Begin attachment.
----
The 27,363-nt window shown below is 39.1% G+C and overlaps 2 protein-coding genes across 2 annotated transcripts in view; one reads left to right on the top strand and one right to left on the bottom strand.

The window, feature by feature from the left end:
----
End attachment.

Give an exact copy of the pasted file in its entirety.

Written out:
The 27,363-nt window shown below is 39.1% G+C and overlaps 2 protein-coding genes across 2 annotated transcripts in view; one reads left to right on the top strand and one right to left on the bottom strand.

The window, feature by feature from the left end: